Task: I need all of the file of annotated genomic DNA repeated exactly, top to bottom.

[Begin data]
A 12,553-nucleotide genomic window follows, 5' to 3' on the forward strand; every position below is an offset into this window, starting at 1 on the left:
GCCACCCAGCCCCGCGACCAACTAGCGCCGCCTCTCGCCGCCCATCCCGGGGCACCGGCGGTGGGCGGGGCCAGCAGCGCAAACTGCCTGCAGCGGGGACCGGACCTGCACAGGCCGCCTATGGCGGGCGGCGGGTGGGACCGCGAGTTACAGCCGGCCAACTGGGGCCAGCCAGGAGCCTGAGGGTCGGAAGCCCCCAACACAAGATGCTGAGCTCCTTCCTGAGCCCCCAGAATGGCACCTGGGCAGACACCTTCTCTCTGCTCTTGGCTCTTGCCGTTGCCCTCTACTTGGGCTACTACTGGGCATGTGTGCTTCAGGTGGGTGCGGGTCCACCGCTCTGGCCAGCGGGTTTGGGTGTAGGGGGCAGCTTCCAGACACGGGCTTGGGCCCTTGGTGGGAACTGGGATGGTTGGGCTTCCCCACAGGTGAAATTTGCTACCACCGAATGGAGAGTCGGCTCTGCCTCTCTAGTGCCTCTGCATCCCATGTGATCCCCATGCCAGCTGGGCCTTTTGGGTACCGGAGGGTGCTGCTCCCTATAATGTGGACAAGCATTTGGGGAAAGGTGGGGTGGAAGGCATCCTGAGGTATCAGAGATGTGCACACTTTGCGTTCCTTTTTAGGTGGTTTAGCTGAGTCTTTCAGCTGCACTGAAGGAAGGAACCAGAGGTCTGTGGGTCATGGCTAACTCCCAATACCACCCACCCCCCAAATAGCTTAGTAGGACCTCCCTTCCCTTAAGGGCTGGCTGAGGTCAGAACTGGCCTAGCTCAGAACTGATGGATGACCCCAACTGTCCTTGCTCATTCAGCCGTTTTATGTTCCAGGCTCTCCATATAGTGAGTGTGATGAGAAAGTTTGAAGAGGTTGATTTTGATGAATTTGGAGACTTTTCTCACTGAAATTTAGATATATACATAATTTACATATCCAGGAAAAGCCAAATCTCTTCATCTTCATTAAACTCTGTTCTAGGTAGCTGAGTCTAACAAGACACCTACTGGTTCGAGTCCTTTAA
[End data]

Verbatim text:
A 12,553-nucleotide genomic window follows, 5' to 3' on the forward strand; every position below is an offset into this window, starting at 1 on the left:
GCCACCCAGCCCCGCGACCAACTAGCGCCGCCTCTCGCCGCCCATCCCGGGGCACCGGCGGTGGGCGGGGCCAGCAGCGCAAACTGCCTGCAGCGGGGACCGGACCTGCACAGGCCGCCTATGGCGGGCGGCGGGTGGGACCGCGAGTTACAGCCGGCCAACTGGGGCCAGCCAGGAGCCTGAGGGTCGGAAGCCCCCAACACAAGATGCTGAGCTCCTTCCTGAGCCCCCAGAATGGCACCTGGGCAGACACCTTCTCTCTGCTCTTGGCTCTTGCCGTTGCCCTCTACTTGGGCTACTACTGGGCATGTGTGCTTCAGGTGGGTGCGGGTCCACCGCTCTGGCCAGCGGGTTTGGGTGTAGGGGGCAGCTTCCAGACACGGGCTTGGGCCCTTGGTGGGAACTGGGATGGTTGGGCTTCCCCACAGGTGAAATTTGCTACCACCGAATGGAGAGTCGGCTCTGCCTCTCTAGTGCCTCTGCATCCCATGTGATCCCCATGCCAGCTGGGCCTTTTGGGTACCGGAGGGTGCTGCTCCCTATAATGTGGACAAGCATTTGGGGAAAGGTGGGGTGGAAGGCATCCTGAGGTATCAGAGATGTGCACACTTTGCGTTCCTTTTTAGGTGGTTTAGCTGAGTCTTTCAGCTGCACTGAAGGAAGGAACCAGAGGTCTGTGGGTCATGGCTAACTCCCAATACCACCCACCCCCCAAATAGCTTAGTAGGACCTCCCTTCCCTTAAGGGCTGGCTGAGGTCAGAACTGGCCTAGCTCAGAACTGATGGATGACCCCAACTGTCCTTGCTCATTCAGCCGTTTTATGTTCCAGGCTCTCCATATAGTGAGTGTGATGAGAAAGTTTGAAGAGGTTGATTTTGATGAATTTGGAGACTTTTCTCACTGAAATTTAGATATATACATAATTTACATATCCAGGAAAAGCCAAATCTCTTCATCTTCATTAAACTCTGTTCTAGGTAGCTGAGTCTAACAAGACACCTACTGGTTCGAGTCCTTTAA